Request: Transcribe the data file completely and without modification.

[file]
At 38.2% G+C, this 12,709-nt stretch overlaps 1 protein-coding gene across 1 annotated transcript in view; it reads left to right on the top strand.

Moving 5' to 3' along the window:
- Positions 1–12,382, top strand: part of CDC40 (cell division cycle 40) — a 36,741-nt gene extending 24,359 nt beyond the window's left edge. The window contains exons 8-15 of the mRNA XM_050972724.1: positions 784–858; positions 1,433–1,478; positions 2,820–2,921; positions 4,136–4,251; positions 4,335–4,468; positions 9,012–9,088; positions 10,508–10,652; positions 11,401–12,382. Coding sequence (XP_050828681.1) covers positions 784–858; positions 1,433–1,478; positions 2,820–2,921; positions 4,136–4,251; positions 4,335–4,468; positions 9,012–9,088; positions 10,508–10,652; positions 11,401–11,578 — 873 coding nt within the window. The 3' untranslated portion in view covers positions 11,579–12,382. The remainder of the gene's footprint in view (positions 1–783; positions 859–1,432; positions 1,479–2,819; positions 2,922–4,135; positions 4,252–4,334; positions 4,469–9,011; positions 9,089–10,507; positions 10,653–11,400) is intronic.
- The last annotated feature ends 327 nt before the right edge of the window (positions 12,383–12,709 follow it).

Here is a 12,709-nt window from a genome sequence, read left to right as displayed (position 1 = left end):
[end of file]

At 38.2% G+C, this 12,709-nt stretch overlaps 1 protein-coding gene across 1 annotated transcript in view; it reads left to right on the top strand.

Moving 5' to 3' along the window:
- Positions 1–12,382, top strand: part of CDC40 (cell division cycle 40) — a 36,741-nt gene extending 24,359 nt beyond the window's left edge. The window contains exons 8-15 of the mRNA XM_050972724.1: positions 784–858; positions 1,433–1,478; positions 2,820–2,921; positions 4,136–4,251; positions 4,335–4,468; positions 9,012–9,088; positions 10,508–10,652; positions 11,401–12,382. Coding sequence (XP_050828681.1) covers positions 784–858; positions 1,433–1,478; positions 2,820–2,921; positions 4,136–4,251; positions 4,335–4,468; positions 9,012–9,088; positions 10,508–10,652; positions 11,401–11,578 — 873 coding nt within the window. The 3' untranslated portion in view covers positions 11,579–12,382. The remainder of the gene's footprint in view (positions 1–783; positions 859–1,432; positions 1,479–2,819; positions 2,922–4,135; positions 4,252–4,334; positions 4,469–9,011; positions 9,089–10,507; positions 10,653–11,400) is intronic.
- The last annotated feature ends 327 nt before the right edge of the window (positions 12,383–12,709 follow it).

Here is a 12,709-nt window from a genome sequence, read left to right as displayed (position 1 = left end):